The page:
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Summary: If we hope to make a difference in our churches, we need to know what a healthy church looks like. More important, we need to know how sick churches can be made well. bgv

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A study of ‘Marks of a Spiritually Healthy Church’ of Christ

#1 Marks of a Healthy Church

What We Expect and What We Should Know

Play a word game with me. What comes to your mind when you read the word church?

Do you picture a steepled building, dark wooden pews, crosses, offering plates? Do you hear hearty singing? Or does church trigger childhood memories of wiggling through sermons, playing tag on the parking lot, and Sunday school teachers telling stories about Samson and David and Daniel and, of course, Jesus.

Or do you experience again the flat taste of the bread and the sweet taste of grape juice at communion? Do you remember a particular Sunday morning when a sermon gripped you as though you were the only one in the crowd, or the day you became a Christian through baptism?

Or does church sketch other pictures on your mind? A wedding, funerals, evangelistic services, going forward, committee meetings, suppers served in Tupperware dishes, that time at camp when you determined God would have all of you.

When you read the word church, do you have good feelings? Like laughter? Warmth? A quietness? Acceptance? Happiness? Awe? Love? Closeness to God?

Or are your feelings negative? Like boredom? Anger? Confusion? Guilt? Rejection? Does church remind you of arrogance, hostility, manipulation, anger, or irrelevance? Do you think of it as a poor substitute for a picnic or a ball game?

Church dredges up memories and emotions from deep within you, doesn’t it? Some are healthy, some painful, most somewhere in between.

Have you noticed that when Christians think negatively about church, they think of "them" not "I"? Church is an institution out there, a group apart from them.

But we are the church, aren’t we? You and me. We may have a personal faith, but we can’t have an individual faith. We can’t be Christians by ourselves. Every Christian, to be complete, must be a member of a body of men and women who are followers of Christ. Therefore, whether we are part of a vital, growing, glowing assembly of believers depends in some measure upon us.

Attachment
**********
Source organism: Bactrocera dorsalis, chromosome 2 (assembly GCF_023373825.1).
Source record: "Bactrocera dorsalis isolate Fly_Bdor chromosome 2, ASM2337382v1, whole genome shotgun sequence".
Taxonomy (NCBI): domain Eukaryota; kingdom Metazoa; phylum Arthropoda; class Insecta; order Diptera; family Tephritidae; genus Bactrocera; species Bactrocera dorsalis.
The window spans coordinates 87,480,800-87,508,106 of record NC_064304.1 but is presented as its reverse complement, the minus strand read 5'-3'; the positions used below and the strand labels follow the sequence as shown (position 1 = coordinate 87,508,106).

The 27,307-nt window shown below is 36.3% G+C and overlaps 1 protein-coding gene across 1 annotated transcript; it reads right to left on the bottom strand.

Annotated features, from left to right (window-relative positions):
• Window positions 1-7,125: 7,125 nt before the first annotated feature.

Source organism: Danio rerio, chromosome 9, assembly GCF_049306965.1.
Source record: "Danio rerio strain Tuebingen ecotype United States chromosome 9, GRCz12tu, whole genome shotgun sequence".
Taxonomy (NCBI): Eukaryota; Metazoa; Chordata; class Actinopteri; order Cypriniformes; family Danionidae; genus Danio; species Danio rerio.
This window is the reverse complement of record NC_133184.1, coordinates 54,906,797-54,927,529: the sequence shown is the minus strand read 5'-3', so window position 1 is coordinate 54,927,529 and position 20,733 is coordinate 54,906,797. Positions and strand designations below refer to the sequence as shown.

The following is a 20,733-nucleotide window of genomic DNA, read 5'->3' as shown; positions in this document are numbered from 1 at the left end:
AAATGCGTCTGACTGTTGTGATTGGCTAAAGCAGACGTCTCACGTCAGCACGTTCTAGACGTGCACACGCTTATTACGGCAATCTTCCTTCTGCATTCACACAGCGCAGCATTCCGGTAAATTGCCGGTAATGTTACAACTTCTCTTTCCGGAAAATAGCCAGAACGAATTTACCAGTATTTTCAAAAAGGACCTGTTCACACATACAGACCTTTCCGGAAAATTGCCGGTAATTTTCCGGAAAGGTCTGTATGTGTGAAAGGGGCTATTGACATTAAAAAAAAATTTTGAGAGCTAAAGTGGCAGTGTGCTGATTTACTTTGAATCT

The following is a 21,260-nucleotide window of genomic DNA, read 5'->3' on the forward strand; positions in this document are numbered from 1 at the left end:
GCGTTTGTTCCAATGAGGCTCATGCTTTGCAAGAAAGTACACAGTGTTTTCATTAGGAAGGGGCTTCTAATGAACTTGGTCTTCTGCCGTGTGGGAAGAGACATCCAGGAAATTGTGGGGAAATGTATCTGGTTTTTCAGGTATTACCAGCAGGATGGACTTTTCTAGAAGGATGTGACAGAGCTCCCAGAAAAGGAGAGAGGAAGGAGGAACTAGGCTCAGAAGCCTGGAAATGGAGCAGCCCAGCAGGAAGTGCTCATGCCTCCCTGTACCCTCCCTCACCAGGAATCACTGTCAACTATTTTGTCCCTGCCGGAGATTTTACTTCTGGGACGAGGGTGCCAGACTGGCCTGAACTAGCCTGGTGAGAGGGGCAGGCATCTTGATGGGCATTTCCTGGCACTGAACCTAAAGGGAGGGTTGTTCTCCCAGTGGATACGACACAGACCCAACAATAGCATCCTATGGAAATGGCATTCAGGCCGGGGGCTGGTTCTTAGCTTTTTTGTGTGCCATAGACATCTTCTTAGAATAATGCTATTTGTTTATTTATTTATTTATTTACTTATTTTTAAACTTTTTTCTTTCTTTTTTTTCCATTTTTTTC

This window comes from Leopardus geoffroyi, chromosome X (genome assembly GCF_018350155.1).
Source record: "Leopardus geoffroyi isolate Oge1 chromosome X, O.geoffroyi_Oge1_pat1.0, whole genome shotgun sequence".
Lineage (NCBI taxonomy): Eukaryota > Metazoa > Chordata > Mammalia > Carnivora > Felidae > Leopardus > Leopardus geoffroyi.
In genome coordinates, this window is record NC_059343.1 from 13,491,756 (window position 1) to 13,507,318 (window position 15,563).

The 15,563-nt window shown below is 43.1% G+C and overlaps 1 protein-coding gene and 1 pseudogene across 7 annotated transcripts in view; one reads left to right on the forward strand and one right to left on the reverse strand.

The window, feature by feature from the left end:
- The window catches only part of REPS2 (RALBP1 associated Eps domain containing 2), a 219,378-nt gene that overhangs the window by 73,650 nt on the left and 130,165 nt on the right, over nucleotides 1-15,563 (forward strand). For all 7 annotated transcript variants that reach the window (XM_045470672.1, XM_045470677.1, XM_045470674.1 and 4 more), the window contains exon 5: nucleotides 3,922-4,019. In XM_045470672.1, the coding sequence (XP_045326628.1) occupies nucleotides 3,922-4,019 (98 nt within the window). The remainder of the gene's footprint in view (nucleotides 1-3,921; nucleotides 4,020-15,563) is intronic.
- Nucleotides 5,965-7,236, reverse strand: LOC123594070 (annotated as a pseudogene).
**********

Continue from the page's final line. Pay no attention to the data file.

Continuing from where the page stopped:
We are always looking for someone else to blame for our lack of spiritual health.

A woman’s husband had been slipping in and out of a coma for several months, yet she’d stayed by his bedside every single day. One day, when he came to, he motioned for her to come nearer

As she sat by him, he whispered, eyes full of tears, “You know what? You have been with me all through the bad times. When I got fired, you were there to support me. When my business failed, you were there. When I got shot, you were by my side. When we lost the house, you stayed right here. When my health started failing, you were still by my side ....You know what?”

“What dear?” She gently asked, smiling as her heart began to fill with warmth.

His reply: “I think you’re bad luck.”

If we hope to make a difference in our churches, we need to know what a healthy church looks like. More important, we need to know how sick churches can be made well.

What would you say constitutes the foundation of a healthy church ministry? Many slogans suggest ideas, but wouldn’t you agree that the Word of God and prayer are fundamental? They are two of God’s greatest gifts to us.

In them we find comfort, direction, and hope. In them we discover God through his Spirit. In them we grow in our relationship with our Savior. In them we learn about where we have come from and who we are to become today.

Scripture and Prayer Are Essential

Yes, the Scriptures and prayer are the bedrock of our existence as Christ’s followers, yesterday, today, and forever. Both the study of reflection on, and obedience to the Word of God and the cultivation of our relationship with the Almighty One in prayer are to permeate our experience and expression as Christians.

In a recent survey of 1,899 Christians, most people strongly agreed that local churches should "be prayerful in all aspects of church life and ministry" as well as be "reliant upon God’s power and the authority of his Word." With nine points being the highest, prayerfulness got a mean score of 8.71, and God’s power and Word got a mean score of 8.84.

Strangely, though Scripture and prayer are highly valued, they are more often promoted than practiced. We not only need to reinvigorate our congregations toward greater biblical literacy, but we must reevaluate our traditional view of prayer meetings and introduce prayer into every context of the ministry.

Biblical Analogy of Health

Jesus said to them, “It is not the healthy who need a doctor, but the sick. I have not come to call the righteous, but sinners.” (Mk. 2.17)

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